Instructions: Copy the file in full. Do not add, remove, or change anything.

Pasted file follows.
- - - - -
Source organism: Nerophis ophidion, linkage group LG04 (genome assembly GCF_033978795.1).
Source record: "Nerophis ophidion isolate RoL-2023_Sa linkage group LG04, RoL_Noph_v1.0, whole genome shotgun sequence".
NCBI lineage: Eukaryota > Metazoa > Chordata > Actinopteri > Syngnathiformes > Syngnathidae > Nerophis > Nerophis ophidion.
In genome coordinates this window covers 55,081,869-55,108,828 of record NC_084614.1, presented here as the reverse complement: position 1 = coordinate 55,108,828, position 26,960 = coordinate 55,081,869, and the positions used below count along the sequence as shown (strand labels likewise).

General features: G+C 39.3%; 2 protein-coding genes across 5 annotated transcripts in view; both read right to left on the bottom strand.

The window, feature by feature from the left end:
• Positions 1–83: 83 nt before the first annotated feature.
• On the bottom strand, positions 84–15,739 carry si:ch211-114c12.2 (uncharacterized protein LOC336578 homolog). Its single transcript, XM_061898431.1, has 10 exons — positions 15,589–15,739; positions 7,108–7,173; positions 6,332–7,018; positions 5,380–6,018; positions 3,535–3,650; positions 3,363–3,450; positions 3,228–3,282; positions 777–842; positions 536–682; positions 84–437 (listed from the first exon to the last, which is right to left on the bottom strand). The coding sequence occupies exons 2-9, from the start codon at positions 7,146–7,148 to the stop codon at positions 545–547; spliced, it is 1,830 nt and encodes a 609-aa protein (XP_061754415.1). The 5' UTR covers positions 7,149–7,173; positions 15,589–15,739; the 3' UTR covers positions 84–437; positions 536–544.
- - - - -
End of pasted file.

Source organism: Nerophis ophidion, linkage group LG04 (genome assembly GCF_033978795.1).
Source record: "Nerophis ophidion isolate RoL-2023_Sa linkage group LG04, RoL_Noph_v1.0, whole genome shotgun sequence".
NCBI lineage: Eukaryota > Metazoa > Chordata > Actinopteri > Syngnathiformes > Syngnathidae > Nerophis > Nerophis ophidion.
In genome coordinates this window covers 55,081,869-55,108,828 of record NC_084614.1, presented here as the reverse complement: position 1 = coordinate 55,108,828, position 26,960 = coordinate 55,081,869, and the positions used below count along the sequence as shown (strand labels likewise).

General features: G+C 39.3%; 2 protein-coding genes across 5 annotated transcripts in view; both read right to left on the bottom strand.

The window, feature by feature from the left end:
• Positions 1–83: 83 nt before the first annotated feature.
• On the bottom strand, positions 84–15,739 carry si:ch211-114c12.2 (uncharacterized protein LOC336578 homolog). Its single transcript, XM_061898431.1, has 10 exons — positions 15,589–15,739; positions 7,108–7,173; positions 6,332–7,018; positions 5,380–6,018; positions 3,535–3,650; positions 3,363–3,450; positions 3,228–3,282; positions 777–842; positions 536–682; positions 84–437 (listed from the first exon to the last, which is right to left on the bottom strand). The coding sequence occupies exons 2-9, from the start codon at positions 7,146–7,148 to the stop codon at positions 545–547; spliced, it is 1,830 nt and encodes a 609-aa protein (XP_061754415.1). The 5' UTR covers positions 7,149–7,173; positions 15,589–15,739; the 3' UTR covers positions 84–437; positions 536–544.